• 17. Return on investment Learning from our experience 2016/05/17 Next Generation Consultants 17
  • 18. Business value of determining ROI: Knowledge Deep understanding of value and impact as well as risks Comparative data – industry/sector Insights into and across impact dimensions Insights into stakeholder groups affected Action New or enhanced business decisions, practices and behaviours Develop new products/services/markets Changed policies, strategies and practices to increase impact and return Report in a more credible, integrated and useful way Results Improved performance – profitability/competitiveness Reduce potential risks – community activism/licencing Cost Savings – of court cases/mitigation of risks Enhanced stakeholder relationships Improved licence to operate conditions Improved trust and transparency 2016/05/17 Next Generation Consultants 18 Please see: https://www.linkedin.com/pulse/determining-roi-corporate-community-involvement-reana-rossouw
  • 19. Return on investment impact: Strategic Aspects Support of corporate values and strategies Support of sustainability strategy/programs Support of future growth, development and market access Operational – improved processes, systems, communication Investor / Shareholder Aspects Share price not affected when industry or sector are targeted by activists Rated as industry leader in Sustainability Indices Increased investment from socially responsible investment funds Inclusion and high ratings in awards programs Reputation Aspects Recognition/awards Media coverage Increased brand awareness 2016/05/17 Next Generation Consultants 19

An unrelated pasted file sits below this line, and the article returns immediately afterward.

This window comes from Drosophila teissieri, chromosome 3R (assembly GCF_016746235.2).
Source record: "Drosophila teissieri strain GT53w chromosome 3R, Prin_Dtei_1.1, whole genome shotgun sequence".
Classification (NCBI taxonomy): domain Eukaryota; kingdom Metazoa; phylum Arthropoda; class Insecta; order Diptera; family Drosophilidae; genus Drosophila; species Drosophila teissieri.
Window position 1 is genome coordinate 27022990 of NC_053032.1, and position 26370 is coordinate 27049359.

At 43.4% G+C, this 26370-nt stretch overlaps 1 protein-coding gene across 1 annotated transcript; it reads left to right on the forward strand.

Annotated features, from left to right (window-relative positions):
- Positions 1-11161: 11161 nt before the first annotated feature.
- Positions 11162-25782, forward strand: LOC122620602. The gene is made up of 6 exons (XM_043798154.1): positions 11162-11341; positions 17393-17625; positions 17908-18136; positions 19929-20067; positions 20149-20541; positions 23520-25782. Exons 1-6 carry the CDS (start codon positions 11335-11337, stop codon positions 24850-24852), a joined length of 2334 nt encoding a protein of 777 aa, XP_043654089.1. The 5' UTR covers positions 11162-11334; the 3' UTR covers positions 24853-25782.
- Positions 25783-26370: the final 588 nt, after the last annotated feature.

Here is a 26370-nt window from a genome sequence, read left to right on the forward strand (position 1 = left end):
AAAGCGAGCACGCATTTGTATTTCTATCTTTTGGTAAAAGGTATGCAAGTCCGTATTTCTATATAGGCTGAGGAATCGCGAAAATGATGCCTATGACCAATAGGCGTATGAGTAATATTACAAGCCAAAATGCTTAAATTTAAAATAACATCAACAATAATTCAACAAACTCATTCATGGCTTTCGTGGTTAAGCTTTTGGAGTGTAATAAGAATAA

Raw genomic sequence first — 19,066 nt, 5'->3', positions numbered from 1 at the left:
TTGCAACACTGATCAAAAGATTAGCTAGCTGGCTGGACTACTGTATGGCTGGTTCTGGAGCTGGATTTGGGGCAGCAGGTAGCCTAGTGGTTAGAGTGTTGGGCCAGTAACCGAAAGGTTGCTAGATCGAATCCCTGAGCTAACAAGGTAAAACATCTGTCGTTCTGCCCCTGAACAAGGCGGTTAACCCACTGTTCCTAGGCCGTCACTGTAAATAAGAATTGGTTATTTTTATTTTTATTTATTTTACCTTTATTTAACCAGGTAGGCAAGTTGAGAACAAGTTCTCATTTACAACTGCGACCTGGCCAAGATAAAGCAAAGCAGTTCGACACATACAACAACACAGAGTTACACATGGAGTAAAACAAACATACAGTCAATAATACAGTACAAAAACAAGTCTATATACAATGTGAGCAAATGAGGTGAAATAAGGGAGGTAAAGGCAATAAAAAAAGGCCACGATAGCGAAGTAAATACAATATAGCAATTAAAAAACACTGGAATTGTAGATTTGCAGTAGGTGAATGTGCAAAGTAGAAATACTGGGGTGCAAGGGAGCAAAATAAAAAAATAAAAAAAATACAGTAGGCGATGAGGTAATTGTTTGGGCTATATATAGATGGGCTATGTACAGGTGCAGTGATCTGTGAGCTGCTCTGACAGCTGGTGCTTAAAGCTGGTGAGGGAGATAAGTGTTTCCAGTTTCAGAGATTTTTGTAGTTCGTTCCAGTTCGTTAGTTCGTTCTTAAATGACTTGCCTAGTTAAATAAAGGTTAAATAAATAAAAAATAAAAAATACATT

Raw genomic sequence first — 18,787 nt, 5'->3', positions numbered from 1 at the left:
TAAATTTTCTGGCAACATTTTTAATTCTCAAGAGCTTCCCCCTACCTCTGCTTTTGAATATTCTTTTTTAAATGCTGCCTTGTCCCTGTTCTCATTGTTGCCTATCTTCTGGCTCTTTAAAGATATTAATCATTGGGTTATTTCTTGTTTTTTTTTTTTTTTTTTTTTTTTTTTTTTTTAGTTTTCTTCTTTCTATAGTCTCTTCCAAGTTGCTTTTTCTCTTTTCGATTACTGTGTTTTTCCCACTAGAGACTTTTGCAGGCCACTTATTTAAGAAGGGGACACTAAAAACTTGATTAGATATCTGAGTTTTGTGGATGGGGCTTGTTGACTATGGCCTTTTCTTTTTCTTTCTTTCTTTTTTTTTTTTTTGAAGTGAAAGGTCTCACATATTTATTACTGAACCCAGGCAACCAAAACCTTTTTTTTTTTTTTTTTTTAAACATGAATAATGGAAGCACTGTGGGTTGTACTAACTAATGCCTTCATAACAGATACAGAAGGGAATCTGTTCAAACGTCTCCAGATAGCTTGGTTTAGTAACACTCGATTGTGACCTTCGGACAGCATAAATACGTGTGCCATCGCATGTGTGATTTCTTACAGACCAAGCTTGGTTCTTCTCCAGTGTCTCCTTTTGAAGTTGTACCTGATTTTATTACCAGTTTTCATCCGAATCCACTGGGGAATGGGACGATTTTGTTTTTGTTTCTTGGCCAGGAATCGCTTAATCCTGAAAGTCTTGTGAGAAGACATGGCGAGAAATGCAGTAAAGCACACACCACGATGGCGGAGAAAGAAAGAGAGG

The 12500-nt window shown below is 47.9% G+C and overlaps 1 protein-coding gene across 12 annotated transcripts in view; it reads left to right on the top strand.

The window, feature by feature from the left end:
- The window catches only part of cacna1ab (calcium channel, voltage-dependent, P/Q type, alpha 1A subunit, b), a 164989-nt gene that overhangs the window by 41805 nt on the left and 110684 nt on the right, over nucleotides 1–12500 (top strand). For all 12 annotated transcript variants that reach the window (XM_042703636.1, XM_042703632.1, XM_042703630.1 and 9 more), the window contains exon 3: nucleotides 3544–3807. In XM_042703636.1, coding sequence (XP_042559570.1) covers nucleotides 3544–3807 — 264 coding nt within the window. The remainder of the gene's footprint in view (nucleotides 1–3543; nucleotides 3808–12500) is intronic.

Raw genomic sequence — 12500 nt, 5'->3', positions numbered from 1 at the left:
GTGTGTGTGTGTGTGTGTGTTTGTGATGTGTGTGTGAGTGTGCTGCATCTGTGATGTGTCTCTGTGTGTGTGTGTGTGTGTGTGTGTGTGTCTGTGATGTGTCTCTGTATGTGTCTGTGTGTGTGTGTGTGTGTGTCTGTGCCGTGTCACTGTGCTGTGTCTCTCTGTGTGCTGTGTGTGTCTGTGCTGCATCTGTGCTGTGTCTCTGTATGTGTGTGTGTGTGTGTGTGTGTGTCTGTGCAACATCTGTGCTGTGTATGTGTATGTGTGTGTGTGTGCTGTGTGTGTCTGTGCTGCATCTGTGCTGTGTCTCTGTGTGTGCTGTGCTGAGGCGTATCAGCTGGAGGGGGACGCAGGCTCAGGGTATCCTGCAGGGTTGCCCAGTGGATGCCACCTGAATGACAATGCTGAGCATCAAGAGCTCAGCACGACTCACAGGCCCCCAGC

• 20. ROI Impact: Profit Aspects Sales generated from programs/products Value of new products and services generated Increased worker productivity Increased share price (e.g. from attention of socially-screened investment funds) Increased sales/subscriptions/advertising Environmental Aspects Costs mitigated from rehabilitation Costs saved from waste management/recycling Carbon emissions sequestrated Costs of fines Sector Specific Aspects Financial Sector Economic trends and demographics and expanding workforce needs Increasing regulatory activity (e.g. CRA, PRI, CRESA, JSE, investment screening) Increasing equality/disparity between haves/have- nots – financial inclusivity/Gini Co-efficient Globalization strategies Opportunities to brand company through community involvement Mining Intensity of opposition Previous negative incidents Regulators’ sensitivities Compatibility with existing development Reputation of company Level of community involvement Involvement of external advocates/activists 2016/05/17 Next Generation Consultants 20